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Tips for novice food writer

I'm a student at the University of Utah and I just got a job as the school newspaper's food writer. If there are any professional food critics or writers out there, would you mind passing on some knowledge about your experiences? How to review restaurants, the procedures, the do's and don't's etc...
Thanks so much in advance

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  1. The best advice that I can give you is to read, read, read. Read the critics, read the essays, and let your style develop. I don't think there's a manual on how to write restaurant reviews, but you can learn about the format by reading existing reviews.

    You might want to avoid using A.A. Gill as a style consultant:)

    1. Start critiquing every single meal you're eating..in your mind.

      1. http://www.epicurious.com/tools/foodd...

        There are a number of food dictionary's online; a wonderful writing resource for food writers. Just Google, food dictionary. I use the Epi version above sometimes but dozens exist and you'll know what you need by searching on your own.

        And, good luck to you!

        1. Don't ever say to yourself "I won't eat that". No (self-imposed) dietary restrictions.

          Don't ever use your real name when making a reservation.

          Don't do anything while at the restaurant to make yourself memorable to the staff. Act normal.

          Do avoid being photographed.

          Do start criticizing everything you eat.

          Do start writing restaurant reviews. You can start now, just think back to the last time you went out to eat and write it up.

          1. Be specific. Don't just say something is tasty or delicious, tell your readers exactly what it is about the flavors, textures, and presentation of a dish that make it what it is. Help them to taste it through your words.

            2 Replies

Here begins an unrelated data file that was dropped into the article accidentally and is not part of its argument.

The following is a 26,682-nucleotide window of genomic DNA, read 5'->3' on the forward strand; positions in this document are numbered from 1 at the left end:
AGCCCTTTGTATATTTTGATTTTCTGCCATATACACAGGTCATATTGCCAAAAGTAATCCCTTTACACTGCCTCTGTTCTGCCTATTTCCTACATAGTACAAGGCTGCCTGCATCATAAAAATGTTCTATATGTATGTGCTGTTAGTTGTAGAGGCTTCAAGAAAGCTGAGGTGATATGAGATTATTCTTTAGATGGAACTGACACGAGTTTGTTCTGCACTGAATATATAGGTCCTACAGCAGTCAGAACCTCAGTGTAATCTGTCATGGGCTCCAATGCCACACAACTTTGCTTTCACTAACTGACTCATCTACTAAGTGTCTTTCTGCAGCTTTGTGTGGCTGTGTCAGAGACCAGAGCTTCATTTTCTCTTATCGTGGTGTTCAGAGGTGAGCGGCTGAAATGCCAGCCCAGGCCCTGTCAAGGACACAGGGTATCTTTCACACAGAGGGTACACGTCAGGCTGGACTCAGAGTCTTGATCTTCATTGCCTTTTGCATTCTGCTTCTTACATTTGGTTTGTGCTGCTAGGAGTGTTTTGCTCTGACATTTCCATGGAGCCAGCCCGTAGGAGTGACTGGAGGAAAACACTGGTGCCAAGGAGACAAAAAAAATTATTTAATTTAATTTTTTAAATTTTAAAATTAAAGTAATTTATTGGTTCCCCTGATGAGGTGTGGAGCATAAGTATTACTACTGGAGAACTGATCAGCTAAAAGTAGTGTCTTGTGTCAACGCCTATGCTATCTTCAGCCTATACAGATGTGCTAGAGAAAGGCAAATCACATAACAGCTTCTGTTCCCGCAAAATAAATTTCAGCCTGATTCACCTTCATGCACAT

1. re: BobB

              THIS. "Delicious" is an empty word, as are "goodness," "delight," etc. While these words heap a lot of praise, they tell the reader nothing about what makes it so good.

              Learn a little bit about proper and classic cooking techniques (French and otherwise), and what all the mother sauces are supposed to taste like. If you learn what a proper hollandaise is supposed to taste like, when a restaurant serves you a "cajun hollandaise" you can pinpoint what makes (or doesn't make) it "cajun."

              The bottom line of any dish is: does it taste good? It might look like sh*t on a shingle, or be a completely out of the water deconstruction of chicken and waffles, but when you take a bite of it, does it please you?

              Eat everything. And if you're bringing a dining companion, make sure they like to eat everything too.

              And it was stated above, but it bears repeating: read, read, read to help develop your voice.

              1. re: gmonkey

                "Learn a little bit about proper and classic cooking techniques (French and otherwise), and what all the mother sauces are supposed to taste like. If you learn what a proper hollandaise is supposed to taste like, when a restaurant serves you a "cajun hollandaise" you can pinpoint what makes (or doesn't make) it "cajun."'
                ________
                Good advice. Reading a food reviewer who doesn't know anything about cooking technique is like reading a tone-deaf music reviewer. I'm sure there might be an exception or two out there, but any food reviewer who I've found worthwhile struck me as probably being damn good cook in their own right.

                On the flip side of that coin, know that there are more cooking styles and techniques out there than you could ever personally learn - it's important to keep an open mind and not be the type of reviewer who disparages something ONLY because you'd have cooked it another way.